With the introduction of the Hindu Marriage Act, 1955 which is based on archaic English principles [46] , we entered the second phase of changes in divorce laws in India.This act was passed after the Hindu Married women Right to Separate Maintenance and Residence Act, 1946 which allowed a Hindu wife to separate from her husband on the ground of his marrying again. [47] This act formed the ground for HMA.This was one of the few reforms introduced by the British in divorce laws in India , during the latter part of the British Rule. With regard to HMA the Introduction of section 13 is not less than a revolution in Hindu Law. “The object of this act is to protect and preserve a Hindu marriage, rather than allow it to disintegrate .Severence of marriage is allowed only on substantial grounds. Right to divorce is a statutory right subject to any right recognized by custom”. [48] On a careful analysis of Section 13 of the Hindu Marriage Act, 1955 one can easily figure out that there are fifteen grounds on which a divorce can be obtained. Nine of these grounds are based on the ‘fault liability theory’, two grounds are based on breakdown theory and four grounds which are special and can be availed off by a wife only. [49] Cruelty comes under guilt or offense theory. The HMA,1955, divorce was based only on fault theory. [50] However with subsequent amendments the breakdown theory and the consent theory were incorporated as grounds for divorce.The breakdown theory was added in 1970, whereas the consent theory was added by an amendment made in 1976 by the Marriage Laws (amendment) Act of 1976.These amendments were made to include more grounds for divorce , to free Hindu women in particular from the yoke of unwanted marriages. [51] This second phase can be divided into two parts depending on the attitude of the Supreme Court in granting divorces during this time. The period where divorce was almost available on demand(1970’s and early 1980’s) and the period where getting a divorce wasn’t easy.The courts were quite liberal in granting a divorce during the 1970’s and the 1980’s. [52] This however proved to be detrimental to the woman and children. As more men divorced women during this time as compared to the women wanting a divorce. [53] This was predicted by Derrett in the 1970’s.However, since 1976 the courts have become stricter while granting divorce as they realized that liberalization of divorce was ruining the Indian society. This change in attitude is evident from the fact that the Marriage Law Bills of 1981 was a complete failure. [54] Britishers stayed away from reforming divorce laws regarding Hindus as after the case of Rukmanibhai they realized the sensitiveness of this issue and took a stand to stay away from engaging in such reforms regarding personal laws in general and personal laws concerning the Hindus more specifically. [55] Thus no divorce reforms were made under the British leadership.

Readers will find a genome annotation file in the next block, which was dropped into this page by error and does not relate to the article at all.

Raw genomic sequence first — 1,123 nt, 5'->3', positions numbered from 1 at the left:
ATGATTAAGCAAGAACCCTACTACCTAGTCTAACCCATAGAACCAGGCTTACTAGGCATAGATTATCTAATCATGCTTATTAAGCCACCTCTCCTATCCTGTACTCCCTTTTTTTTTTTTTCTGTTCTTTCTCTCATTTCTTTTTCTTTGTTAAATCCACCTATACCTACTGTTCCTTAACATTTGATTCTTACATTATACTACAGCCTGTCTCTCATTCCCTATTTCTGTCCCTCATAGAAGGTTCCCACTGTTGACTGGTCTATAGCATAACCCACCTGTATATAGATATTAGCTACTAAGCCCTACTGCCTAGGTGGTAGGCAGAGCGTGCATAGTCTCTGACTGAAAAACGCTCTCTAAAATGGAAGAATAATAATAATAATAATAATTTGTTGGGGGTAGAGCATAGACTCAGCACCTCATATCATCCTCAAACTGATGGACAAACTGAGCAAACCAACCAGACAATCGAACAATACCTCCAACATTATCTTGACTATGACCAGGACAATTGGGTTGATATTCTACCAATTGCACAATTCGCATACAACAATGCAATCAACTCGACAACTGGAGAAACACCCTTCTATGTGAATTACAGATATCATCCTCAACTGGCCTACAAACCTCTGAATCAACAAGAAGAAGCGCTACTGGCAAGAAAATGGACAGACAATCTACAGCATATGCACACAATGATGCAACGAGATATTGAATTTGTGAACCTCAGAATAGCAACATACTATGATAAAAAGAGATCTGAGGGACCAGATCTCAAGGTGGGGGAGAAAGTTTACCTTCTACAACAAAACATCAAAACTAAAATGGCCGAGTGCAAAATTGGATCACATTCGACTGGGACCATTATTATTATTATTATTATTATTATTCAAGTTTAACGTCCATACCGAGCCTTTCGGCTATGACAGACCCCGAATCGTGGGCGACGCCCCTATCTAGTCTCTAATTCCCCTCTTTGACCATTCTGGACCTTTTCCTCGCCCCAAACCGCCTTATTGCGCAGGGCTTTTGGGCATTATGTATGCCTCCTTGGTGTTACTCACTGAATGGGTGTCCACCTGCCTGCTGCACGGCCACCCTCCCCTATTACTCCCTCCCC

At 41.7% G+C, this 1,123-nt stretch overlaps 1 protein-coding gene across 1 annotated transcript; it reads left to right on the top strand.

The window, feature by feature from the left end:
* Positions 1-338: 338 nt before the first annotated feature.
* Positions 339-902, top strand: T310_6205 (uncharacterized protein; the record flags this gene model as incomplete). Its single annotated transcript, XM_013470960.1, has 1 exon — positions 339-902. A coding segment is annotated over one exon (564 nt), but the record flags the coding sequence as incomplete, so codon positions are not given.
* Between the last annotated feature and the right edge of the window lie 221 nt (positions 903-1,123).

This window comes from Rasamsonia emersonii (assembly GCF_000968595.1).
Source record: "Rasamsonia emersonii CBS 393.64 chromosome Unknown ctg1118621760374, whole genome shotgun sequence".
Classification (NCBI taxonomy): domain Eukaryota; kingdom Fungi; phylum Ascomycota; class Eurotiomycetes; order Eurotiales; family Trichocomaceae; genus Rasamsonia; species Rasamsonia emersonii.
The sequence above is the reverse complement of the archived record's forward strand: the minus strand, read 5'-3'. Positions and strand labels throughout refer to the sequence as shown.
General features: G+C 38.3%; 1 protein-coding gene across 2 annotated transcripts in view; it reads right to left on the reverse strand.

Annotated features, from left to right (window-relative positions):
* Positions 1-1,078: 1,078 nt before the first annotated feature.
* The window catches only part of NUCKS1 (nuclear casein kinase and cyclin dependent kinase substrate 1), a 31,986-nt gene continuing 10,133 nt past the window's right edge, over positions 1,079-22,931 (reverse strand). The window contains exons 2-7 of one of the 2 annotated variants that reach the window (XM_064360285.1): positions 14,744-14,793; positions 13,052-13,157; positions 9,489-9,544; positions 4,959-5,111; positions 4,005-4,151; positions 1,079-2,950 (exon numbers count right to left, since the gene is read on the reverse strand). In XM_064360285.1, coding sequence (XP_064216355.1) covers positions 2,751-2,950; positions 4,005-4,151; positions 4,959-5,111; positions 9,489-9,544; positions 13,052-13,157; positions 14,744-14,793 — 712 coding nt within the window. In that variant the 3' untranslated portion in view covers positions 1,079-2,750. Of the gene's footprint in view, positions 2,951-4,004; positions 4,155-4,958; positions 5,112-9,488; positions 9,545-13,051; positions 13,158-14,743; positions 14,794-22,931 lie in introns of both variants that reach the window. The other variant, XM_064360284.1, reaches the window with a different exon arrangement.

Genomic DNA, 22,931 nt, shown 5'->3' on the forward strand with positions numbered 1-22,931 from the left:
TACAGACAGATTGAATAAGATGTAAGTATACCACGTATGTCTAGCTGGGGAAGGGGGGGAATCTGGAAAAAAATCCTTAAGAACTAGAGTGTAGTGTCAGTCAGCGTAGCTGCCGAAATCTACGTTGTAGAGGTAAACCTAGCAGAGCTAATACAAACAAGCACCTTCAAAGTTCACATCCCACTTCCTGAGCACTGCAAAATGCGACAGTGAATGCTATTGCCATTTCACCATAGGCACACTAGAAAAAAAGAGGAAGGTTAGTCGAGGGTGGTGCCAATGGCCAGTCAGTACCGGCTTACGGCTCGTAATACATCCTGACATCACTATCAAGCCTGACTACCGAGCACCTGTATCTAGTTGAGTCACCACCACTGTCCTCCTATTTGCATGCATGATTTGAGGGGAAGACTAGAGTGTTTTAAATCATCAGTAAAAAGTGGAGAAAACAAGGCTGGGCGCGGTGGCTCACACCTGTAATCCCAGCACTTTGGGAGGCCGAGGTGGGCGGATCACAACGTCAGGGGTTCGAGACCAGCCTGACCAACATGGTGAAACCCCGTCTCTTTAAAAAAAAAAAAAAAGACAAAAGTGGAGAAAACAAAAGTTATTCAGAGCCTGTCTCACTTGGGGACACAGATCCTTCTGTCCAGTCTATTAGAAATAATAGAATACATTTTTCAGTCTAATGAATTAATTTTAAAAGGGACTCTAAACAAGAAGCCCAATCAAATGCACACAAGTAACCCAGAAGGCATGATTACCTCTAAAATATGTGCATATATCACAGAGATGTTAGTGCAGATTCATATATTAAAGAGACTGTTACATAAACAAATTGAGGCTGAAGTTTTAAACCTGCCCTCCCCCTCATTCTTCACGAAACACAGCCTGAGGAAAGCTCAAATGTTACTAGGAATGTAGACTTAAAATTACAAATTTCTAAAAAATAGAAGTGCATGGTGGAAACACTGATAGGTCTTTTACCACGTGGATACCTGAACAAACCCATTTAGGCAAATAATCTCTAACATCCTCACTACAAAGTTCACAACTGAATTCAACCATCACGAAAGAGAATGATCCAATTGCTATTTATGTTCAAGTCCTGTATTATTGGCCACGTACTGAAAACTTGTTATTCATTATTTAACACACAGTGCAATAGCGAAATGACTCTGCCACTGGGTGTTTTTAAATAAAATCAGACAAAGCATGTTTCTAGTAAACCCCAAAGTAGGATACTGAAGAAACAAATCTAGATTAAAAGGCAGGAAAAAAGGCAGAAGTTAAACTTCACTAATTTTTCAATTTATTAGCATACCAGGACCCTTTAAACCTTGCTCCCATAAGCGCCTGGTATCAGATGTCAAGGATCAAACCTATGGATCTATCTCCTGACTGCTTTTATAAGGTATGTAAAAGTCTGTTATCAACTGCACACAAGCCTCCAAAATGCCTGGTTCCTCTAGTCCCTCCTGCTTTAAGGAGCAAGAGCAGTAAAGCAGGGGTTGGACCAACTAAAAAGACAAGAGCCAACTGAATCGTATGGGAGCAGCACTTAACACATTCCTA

What is irretrievable breakdown of marriage? How did it come into existence in Hindu Law? What role did English Law play? “A marriage is a union of husband and wife for the whole of life, but it may so happen that that their relations might be strained and they would like to live away from each other. It is to be remembered owing to their sexual relations, interdependence and social censure it is difficult for them to live without each other for a long time. Therefore, there must be some stronger reason for them to live apart and get divorced. There should be complete absence of emotional attachment between them and they must develop intense hatred and acrimony against each other, so much so that there is only in name, a dead one or only a shell sans substance. It is now beyond the hope of salvage. It is therefore an irretrievable breakdown of marriage. Where a marriage has ceased to exist both in substance and in reality, divorce should be seen as a solution and an escape route out of a difficult situation.” [56] This ground for divorce originated in New Zealand under the Divorce and Matrimonial amendment Act, 1920.Prior to this divorce was granted by Ecclesiastical Courts granted divorce based on the ground of adultery and permitted the parties to marry again. [57] In England, divorce wasn’t accepted very easily in the 1950’s. [58] Then came the Divorce Act of 1969 which recognized irretrievable breakdown of marriage being the only ground for divorce. [59] It was stated in Santos v. Santos [60] that this legislation actually made the getting of divorce difficult rather than eaiser.This was preceeded by a decision Blunt v. Blunt were the four essentials of a matrimony were recognized by the English courts. [61] In England, irretrievable breakdown of marriage was made a ground for divorce in the year 1973, by the amendment of the Divorce Law Reforms Act, 1973 The leading case in this matter is Masarati v. Masarati [62] . In this case both the parties committed adultery and the court of appeals granted divorce on the grounds of irretrievable breakdown of marriage on the wife’s petition [63] .This also indicates that the English courts didn’t stress on reconciliation. . [64] Today, in England you can divorce someone if you have been married for atleat a year. [65] There is only one basic ground for divorce, irretrievable breakdown of marriage. [66] You can establish that the marriage has broken irretrievably by proving any of the following grounds,the grounds being adultery, unreasonable behaviour,desertion,three years separation with consent, five years separation with consent. [67] Contrary , to the English courts, the Indian Courts generally were keen and continue to be so to save a marriage at all costs and only when all options were exhausted , divorce was granted under this ground. [68] The Indian legislation moved very cautiously when it came to reforms under divorce based on the fact that during the 1950’s divorce wasn’t accepted easily in England as well which was the guiding model for reformers that time. [69] The Jordens case [70] was the first case in India where the SC advocated that irretrievable breakdown of marriage must be added as a ground for divorce, but no serious steps were taken [71] . In the case of Kalidas (Ghosh) v. Ashish Kumar Das case [72] , the court noted the ingredients of such a marriage (1) both the parties equally induldge in cruel behaviour, physical or mental against each other. (2) It is impossible for the court to come to any definite conclusion about the role of responsibility of one particular spouse in creating and sustaining the bitterness. (3) Marital relationship is emotionally dead and neither of the spouses genuinely want to live with the other spouse. [73] Some theorists are in support of this theory. However another revisor of the Moden Hindu law points out first two grounds are not conclusive, the third ground must be present, which is that matrimony must be dead. [74]